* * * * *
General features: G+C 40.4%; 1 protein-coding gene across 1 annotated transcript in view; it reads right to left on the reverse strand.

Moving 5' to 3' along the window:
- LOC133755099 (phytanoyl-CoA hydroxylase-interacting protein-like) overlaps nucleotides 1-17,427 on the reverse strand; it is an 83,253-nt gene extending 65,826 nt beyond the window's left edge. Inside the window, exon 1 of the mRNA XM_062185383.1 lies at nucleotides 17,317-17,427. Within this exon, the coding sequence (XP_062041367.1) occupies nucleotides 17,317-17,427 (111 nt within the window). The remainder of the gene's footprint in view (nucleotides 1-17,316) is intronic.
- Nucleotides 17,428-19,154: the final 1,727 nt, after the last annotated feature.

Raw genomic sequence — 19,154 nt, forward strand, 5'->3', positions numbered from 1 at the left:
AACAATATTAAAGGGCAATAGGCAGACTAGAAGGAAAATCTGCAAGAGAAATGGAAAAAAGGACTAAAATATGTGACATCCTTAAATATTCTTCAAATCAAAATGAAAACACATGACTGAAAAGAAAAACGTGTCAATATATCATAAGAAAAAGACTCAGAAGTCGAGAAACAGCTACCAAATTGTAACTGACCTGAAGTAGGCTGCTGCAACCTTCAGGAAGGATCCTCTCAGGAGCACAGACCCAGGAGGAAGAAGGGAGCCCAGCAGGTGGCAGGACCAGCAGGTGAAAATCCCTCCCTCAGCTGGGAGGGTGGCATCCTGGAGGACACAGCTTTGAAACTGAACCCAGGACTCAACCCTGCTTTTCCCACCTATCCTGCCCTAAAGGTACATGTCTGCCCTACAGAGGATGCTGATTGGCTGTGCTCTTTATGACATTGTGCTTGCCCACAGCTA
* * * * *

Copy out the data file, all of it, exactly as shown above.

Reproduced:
General features: G+C 40.4%; 1 protein-coding gene across 1 annotated transcript in view; it reads right to left on the reverse strand.

Moving 5' to 3' along the window:
- LOC133755099 (phytanoyl-CoA hydroxylase-interacting protein-like) overlaps nucleotides 1-17,427 on the reverse strand; it is an 83,253-nt gene extending 65,826 nt beyond the window's left edge. Inside the window, exon 1 of the mRNA XM_062185383.1 lies at nucleotides 17,317-17,427. Within this exon, the coding sequence (XP_062041367.1) occupies nucleotides 17,317-17,427 (111 nt within the window). The remainder of the gene's footprint in view (nucleotides 1-17,316) is intronic.
- Nucleotides 17,428-19,154: the final 1,727 nt, after the last annotated feature.

Raw genomic sequence — 19,154 nt, forward strand, 5'->3', positions numbered from 1 at the left:
AACAATATTAAAGGGCAATAGGCAGACTAGAAGGAAAATCTGCAAGAGAAATGGAAAAAAGGACTAAAATATGTGACATCCTTAAATATTCTTCAAATCAAAATGAAAACACATGACTGAAAAGAAAAACGTGTCAATATATCATAAGAAAAAGACTCAGAAGTCGAGAAACAGCTACCAAATTGTAACTGACCTGAAGTAGGCTGCTGCAACCTTCAGGAAGGATCCTCTCAGGAGCACAGACCCAGGAGGAAGAAGGGAGCCCAGCAGGTGGCAGGACCAGCAGGTGAAAATCCCTCCCTCAGCTGGGAGGGTGGCATCCTGGAGGACACAGCTTTGAAACTGAACCCAGGACTCAACCCTGCTTTTCCCACCTATCCTGCCCTAAAGGTACATGTCTGCCCTACAGAGGATGCTGATTGGCTGTGCTCTTTATGACATTGTGCTTGCCCACAGCTA